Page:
Both the KEGG genomes and SWISS-PROT-TrEMBL databases are used to identify enzyme-coding sequences from the 3.9-fold and 7.9-fold coverage genome sequences of K. pneumoniae. From the 3.9-fold coverage genome, IdentiCS identified 1169 and 1342 EC-CDSs by applying the KEGG genome database and SWISS-PROT-TrEMBL databases, respectively, whereas from the 7.9-fold genome sequences 1158 and 1495 EC-CDSs, respectively. As in the case of S. typhimurium, IdentiCS identified 15% to 30% more EC-CDSs with queries from SWISS-PROT-TrEMBL than with queries from KEGG for the two versions of K. pneumoniae genome sequences respectively. The number of EC-CDSs identified for K. pneumoniae is comparable to that identified for S. typhimurium with the respective databases. They are also comparable to the number (1156) of annotated EC-CDSs of E. coli based on the KEGG genome database. With the method proposed by Ma and Zeng [24], the structure and evolution distance of the metabolic networks of these three organisms and other 47 bacteria are compared. The metabolic network of K. pneumoniae is found to be most similar to those of E. coli and S. typhimurium (data not shown). Thus, the predicted number of enzyme-encoding sequences for K. pneumoniae appears to be reasonable. With the same 3.9-fold coverage genome sequences of K. pneumoniae, the method of WIT predicted 2650 EC-CDSs which are twice the number of EC-CDSs in E. coli and S. typhimurium. The EC-CDSs predicted by WIT are significantly smaller and fragmented, possibly because of the presence of too many errors in the unfinished genome sequences. The fragmentation problem was overcome in our method that leads to a significant reduction in the number of identified EC-CDSs. The less false positive EC-CDSs will further simplify experimental design such as for microarray to examine the metabolic network.

A comparison of the unique EC numbers of EC-CDSs identified from the two different versions of genome sequences and by the different approaches reveals that the results of these different combinations share over 80% of common EC numbers (Table 4). The WIT version contains more EC numbers than other versions, obviously because the criteria used in our approaches allow a region to have only one function or an EC number whereas the method used by WIT allows more. With the 3.9-fold genome sequences both KEGG and SWISS-PROT based methods identified a certain number of EC numbers (44 and 81, respectively) that are not identified by WIT. Interestingly, the two different versions of genome sequences result in very close EC numbers. The KEGG based approach identified only 11 (1.68%) more and the SWISS-PROT-TrEMBL based approach identified merely 57 (7.76%) more by using the 7.9-fold genome sequences than by using the 3.9-fold genome sequences (Table 4). This indicates that the 3.9-fold coverage genome sequences result in a fairly good estimation of enzyme-coding sequences for the purpose of an in silico reconstruction of the metabolic network of K. pneumoniae. It would be of interest to examine if this also applies to other organisms or even lower genome coverage. The use of lower genome coverage sequences for studying cellular metabolism will greatly accelerate the exploitation of genome sequencing projects.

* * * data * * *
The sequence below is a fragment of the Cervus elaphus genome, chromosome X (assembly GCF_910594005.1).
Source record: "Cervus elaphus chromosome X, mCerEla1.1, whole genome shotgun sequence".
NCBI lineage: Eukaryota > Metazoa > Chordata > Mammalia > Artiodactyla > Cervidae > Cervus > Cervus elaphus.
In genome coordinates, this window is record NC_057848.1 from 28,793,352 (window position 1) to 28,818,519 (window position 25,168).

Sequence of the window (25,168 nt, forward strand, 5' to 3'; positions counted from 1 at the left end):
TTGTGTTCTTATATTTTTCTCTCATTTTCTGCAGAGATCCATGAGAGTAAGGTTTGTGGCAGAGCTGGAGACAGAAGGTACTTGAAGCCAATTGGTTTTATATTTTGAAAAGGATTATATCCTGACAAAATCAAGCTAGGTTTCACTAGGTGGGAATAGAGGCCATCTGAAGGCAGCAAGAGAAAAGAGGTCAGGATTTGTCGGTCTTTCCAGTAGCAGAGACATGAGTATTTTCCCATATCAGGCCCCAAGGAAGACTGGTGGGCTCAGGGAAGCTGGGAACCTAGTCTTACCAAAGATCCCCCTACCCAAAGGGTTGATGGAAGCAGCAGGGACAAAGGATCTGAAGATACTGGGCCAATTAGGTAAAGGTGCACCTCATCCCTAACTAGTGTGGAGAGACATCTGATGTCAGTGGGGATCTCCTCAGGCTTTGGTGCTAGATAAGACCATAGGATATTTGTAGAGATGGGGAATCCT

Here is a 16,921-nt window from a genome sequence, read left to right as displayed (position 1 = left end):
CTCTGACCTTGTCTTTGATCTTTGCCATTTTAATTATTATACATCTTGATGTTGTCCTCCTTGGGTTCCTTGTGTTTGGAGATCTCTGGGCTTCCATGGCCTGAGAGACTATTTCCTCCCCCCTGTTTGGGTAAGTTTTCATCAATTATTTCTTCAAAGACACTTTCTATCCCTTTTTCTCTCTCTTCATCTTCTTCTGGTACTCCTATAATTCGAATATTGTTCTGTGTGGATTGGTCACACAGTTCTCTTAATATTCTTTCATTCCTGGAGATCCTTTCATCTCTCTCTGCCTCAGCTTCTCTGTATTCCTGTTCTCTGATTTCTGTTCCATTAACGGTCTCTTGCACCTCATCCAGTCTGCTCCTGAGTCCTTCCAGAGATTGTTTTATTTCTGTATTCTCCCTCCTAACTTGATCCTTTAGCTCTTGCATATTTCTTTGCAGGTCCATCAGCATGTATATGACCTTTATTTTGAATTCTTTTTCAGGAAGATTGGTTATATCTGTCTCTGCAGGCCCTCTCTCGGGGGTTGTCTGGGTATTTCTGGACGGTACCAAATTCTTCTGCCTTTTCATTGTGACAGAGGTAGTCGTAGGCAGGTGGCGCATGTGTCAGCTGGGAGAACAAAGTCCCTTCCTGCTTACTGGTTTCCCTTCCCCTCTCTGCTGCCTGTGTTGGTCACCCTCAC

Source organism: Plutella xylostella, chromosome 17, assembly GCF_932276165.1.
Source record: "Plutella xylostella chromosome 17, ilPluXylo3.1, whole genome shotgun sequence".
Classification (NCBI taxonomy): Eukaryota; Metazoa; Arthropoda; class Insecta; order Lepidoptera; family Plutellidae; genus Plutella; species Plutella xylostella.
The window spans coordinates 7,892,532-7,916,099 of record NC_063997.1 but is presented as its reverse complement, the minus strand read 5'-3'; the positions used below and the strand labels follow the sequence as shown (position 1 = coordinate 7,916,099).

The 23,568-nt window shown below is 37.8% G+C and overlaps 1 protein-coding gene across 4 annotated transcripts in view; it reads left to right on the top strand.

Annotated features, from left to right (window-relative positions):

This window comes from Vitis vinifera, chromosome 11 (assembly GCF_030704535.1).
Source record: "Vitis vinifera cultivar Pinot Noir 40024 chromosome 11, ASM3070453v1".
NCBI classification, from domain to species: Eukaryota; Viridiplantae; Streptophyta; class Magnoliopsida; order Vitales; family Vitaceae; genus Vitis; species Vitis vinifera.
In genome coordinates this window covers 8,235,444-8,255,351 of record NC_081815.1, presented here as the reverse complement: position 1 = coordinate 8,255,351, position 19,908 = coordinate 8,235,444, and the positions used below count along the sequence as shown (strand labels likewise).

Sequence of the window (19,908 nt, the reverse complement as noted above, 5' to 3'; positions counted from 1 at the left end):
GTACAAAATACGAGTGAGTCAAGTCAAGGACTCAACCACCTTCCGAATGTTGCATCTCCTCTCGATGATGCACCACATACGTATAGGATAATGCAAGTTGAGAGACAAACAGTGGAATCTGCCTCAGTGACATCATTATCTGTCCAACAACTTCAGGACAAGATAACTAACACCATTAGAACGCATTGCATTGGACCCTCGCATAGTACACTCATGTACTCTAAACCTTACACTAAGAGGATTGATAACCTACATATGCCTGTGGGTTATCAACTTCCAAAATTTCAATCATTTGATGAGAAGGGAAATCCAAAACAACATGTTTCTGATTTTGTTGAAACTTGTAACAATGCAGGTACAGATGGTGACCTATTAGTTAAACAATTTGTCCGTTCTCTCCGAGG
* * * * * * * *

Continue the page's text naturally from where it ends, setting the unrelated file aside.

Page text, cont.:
Table 4. Comparison of EC numbers identified with different methods and different versions of the genome sequence of Klebsiella pneumoniae. WIT: WIT version of annotation by gene prediction from the 3.9-fold genome sequences; KEGG3.9 and KEGG7.9: annotations of the 3.9-fold and 7.9-fold genome sequences by applying the KEGG genome database. SW3.9 and SW7.9: annotations of the 3.9-fold and 7.9-fold genome sequences by applying SWISS-PROT and TrEMBL protein databases.

The EC numbers of K. pneumoniae as identified by the combination of 7.9-fold genome sequences and SWISS-PROT and TrEMBL databases are summarized in Table 5 in terms of different functional categories. More than half of the enzymes are involved in the metabolism of carbohydrates, amino acids, cofactors and vitamins. 22.2% – 47.6% of the enzymes in the different KEGG metabolism categories can be found in K. pneumoniae (Table 5). These values are comparable to the values of several evolutionarily closely related strains such as Escherichia coli, S. typhimurium, S. typhi, Pseudomonas aeruginosa and Yersinia pestis.

Table 5. Distribution of the unique EC numbers of K. pneumoniae in different function categories compared to other organisms (see legend of Fig. 3 for name abbreviations of organisms). The EC numbers for K. pneumoniae were identified from the unannotated 7.9-fold coverage genome sequences by SWISS-PROT-TrEMBL based IdentiCS. The EC numbers for other organisms are taken from the KEGG genome annotations. The total number of strain-specific ECs is shown in parenthesis under the strain name.

Comparison of IdentiCS and CRITICA for identifying coding sequence from low coverage genome sequences

CRITICA is a well-developed program for the prediction of coding sequences [15]. It combines the comparative analysis of DNA sequences with noncomparative methods (i.e. dicodon bias). We compared CRITICA and IdentiCS for predicting CDSs from the two different versions of K. pneumoniae genomic sequences. The comparison is done on the basis of all the CDSs including non-enzyme coding sequences. The results are summarized in Table 6.

Table 6. Comparison of coding sequences (CDSs) prediction by IdentiCS and CRITICA from unfinished genome sequences of K. pneumoniae with different genome sequence coverage.